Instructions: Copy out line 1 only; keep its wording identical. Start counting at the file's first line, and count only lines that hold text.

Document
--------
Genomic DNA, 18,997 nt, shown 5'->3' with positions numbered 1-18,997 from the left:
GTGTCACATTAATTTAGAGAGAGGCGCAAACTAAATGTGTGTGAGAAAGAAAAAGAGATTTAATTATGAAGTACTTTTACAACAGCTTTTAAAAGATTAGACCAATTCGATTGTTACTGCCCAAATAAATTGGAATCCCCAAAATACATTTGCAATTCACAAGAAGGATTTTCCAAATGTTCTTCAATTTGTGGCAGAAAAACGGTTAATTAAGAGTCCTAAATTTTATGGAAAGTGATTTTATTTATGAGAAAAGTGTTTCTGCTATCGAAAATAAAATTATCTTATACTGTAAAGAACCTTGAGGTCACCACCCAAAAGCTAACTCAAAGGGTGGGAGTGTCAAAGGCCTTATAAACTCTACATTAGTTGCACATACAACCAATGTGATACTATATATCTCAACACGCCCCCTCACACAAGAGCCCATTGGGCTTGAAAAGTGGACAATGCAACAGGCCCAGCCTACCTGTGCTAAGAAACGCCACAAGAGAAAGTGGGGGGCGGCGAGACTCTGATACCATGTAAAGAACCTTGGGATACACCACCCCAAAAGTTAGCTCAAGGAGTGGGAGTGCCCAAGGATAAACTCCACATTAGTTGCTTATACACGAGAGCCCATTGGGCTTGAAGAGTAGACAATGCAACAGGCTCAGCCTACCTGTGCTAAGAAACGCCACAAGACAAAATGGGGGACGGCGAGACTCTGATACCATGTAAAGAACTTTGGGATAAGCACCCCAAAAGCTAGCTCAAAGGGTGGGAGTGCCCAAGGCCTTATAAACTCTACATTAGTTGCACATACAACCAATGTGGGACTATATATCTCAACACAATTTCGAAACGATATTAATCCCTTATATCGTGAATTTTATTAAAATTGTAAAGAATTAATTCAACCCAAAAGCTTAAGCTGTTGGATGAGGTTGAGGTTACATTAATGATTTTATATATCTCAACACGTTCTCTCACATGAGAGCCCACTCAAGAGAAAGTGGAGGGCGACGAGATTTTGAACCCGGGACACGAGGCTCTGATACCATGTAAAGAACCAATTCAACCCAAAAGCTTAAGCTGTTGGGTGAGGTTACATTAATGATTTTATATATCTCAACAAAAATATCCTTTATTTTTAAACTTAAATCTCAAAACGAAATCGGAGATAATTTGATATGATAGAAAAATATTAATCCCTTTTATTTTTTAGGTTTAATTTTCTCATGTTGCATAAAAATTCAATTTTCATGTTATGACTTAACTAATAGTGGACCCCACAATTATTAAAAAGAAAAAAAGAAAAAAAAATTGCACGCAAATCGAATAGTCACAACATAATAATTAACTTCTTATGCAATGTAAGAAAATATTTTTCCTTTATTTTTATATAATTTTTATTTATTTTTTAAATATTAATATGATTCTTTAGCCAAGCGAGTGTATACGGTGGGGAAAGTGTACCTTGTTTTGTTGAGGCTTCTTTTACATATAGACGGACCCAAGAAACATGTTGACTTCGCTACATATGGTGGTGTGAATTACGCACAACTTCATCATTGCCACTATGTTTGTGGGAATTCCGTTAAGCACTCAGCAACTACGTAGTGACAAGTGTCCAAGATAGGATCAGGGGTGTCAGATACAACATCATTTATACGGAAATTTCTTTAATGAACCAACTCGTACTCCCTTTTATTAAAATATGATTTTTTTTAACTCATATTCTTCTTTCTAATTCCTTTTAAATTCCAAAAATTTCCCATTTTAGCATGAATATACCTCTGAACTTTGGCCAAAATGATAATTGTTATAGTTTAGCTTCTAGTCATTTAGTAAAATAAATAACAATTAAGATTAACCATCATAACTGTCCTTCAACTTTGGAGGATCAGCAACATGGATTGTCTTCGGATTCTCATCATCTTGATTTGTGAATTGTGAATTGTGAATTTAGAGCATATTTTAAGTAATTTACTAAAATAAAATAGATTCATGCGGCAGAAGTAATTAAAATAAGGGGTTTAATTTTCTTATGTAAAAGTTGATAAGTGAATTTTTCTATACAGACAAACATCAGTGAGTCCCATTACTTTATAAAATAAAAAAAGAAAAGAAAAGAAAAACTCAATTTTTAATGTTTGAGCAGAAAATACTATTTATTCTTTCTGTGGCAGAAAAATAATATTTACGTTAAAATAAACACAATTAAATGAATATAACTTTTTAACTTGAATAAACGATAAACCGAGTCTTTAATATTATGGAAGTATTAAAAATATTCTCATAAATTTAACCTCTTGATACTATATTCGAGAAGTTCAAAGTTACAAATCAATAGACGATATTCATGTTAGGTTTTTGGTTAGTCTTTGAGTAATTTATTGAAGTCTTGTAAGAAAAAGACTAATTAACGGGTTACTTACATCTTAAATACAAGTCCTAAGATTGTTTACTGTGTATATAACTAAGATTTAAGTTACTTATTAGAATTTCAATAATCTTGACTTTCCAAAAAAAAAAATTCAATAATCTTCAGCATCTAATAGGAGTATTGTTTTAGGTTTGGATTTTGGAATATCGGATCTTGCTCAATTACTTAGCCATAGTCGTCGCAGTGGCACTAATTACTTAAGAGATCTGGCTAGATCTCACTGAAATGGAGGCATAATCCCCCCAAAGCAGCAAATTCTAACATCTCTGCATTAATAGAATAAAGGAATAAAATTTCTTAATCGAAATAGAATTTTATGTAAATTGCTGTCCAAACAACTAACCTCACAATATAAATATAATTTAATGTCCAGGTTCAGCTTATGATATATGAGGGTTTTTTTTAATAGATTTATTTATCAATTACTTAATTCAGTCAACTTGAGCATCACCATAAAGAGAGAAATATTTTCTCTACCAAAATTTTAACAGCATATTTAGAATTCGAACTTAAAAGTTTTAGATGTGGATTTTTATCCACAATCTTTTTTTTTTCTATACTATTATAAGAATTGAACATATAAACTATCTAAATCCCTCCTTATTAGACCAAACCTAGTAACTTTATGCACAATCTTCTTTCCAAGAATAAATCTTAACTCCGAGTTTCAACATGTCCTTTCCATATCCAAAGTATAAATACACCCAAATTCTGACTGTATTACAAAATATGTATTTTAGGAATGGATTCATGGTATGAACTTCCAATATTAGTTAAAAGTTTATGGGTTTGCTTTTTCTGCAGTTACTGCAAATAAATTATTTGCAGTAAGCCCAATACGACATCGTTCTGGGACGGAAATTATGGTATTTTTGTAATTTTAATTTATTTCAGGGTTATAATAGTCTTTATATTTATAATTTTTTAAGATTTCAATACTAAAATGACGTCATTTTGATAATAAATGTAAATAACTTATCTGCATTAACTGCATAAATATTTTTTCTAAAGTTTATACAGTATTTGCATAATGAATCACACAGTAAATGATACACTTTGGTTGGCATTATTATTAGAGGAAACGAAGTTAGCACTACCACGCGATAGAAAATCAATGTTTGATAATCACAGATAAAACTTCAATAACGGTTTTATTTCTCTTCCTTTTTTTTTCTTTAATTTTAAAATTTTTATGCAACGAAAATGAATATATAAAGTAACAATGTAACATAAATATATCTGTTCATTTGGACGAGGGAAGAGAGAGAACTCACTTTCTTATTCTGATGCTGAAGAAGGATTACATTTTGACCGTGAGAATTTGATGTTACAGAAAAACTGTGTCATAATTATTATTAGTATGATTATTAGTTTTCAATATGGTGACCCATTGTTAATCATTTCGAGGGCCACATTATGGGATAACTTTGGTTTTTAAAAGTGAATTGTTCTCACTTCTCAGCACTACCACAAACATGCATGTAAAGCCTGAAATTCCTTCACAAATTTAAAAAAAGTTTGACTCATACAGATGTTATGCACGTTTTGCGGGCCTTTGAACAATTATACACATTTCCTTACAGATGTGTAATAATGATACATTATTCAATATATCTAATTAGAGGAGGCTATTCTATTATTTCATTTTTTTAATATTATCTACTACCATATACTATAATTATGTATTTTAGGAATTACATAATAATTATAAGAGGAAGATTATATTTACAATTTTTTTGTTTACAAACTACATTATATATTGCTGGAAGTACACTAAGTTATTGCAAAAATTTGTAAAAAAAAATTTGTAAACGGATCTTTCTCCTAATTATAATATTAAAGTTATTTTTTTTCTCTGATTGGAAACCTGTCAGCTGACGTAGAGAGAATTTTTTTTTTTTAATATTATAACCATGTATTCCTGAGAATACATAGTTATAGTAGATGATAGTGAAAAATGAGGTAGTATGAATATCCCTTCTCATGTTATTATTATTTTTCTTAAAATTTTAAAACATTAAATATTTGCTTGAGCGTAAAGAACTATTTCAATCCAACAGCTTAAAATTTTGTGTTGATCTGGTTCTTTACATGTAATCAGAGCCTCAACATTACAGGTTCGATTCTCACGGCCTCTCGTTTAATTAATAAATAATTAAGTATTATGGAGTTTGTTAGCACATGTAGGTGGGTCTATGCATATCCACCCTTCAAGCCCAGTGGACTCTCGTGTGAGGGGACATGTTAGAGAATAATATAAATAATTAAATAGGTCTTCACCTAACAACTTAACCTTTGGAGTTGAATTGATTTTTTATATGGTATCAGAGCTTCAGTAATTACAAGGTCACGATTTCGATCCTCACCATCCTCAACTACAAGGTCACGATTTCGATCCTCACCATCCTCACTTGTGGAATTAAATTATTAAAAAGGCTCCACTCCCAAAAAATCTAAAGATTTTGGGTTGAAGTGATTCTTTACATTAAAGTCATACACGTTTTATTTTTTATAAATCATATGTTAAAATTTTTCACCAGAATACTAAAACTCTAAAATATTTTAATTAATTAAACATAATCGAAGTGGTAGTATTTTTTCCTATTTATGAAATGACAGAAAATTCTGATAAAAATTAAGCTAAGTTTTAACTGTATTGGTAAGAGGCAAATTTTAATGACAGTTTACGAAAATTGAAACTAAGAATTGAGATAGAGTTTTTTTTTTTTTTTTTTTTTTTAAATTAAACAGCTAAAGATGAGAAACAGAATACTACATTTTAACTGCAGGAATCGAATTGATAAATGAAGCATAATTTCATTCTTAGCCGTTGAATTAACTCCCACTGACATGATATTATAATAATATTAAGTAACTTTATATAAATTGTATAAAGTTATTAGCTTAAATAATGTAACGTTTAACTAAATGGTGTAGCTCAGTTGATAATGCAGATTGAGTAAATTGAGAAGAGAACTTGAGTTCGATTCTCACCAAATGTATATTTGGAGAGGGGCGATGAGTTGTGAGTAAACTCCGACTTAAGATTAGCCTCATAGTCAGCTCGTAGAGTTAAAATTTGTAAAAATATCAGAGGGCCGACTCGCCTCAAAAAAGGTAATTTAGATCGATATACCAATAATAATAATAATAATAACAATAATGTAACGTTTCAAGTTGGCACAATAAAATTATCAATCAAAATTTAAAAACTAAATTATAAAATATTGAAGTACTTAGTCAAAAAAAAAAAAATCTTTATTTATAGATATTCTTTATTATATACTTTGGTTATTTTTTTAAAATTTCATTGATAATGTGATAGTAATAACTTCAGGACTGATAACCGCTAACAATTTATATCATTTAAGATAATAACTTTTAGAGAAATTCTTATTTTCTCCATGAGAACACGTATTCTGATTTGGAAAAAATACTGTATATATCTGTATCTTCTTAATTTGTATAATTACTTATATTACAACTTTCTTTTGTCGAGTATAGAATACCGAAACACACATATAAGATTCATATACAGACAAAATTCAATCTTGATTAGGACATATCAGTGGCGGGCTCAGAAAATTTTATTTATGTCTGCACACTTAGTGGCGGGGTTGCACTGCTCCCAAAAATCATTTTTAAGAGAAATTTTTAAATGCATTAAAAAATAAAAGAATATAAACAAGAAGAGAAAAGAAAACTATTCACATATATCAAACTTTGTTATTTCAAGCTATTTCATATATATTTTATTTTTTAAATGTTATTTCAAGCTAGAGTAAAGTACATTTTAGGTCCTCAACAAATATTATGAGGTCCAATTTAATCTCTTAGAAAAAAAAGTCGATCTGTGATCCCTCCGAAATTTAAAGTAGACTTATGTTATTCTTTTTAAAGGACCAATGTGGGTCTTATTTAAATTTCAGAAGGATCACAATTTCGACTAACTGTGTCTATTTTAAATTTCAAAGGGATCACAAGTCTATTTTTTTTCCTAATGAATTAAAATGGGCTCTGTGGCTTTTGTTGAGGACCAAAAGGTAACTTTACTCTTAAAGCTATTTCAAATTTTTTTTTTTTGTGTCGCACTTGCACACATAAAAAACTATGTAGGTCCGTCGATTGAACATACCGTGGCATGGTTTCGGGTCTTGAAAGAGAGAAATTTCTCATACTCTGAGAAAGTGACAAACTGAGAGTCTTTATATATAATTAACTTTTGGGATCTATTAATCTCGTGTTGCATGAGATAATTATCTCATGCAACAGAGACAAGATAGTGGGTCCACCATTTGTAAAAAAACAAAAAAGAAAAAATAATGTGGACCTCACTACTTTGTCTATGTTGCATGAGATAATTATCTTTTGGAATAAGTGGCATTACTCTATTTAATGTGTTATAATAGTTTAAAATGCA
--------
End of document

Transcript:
Genomic DNA, 18,997 nt, shown 5'->3' with positions numbered 1-18,997 from the left: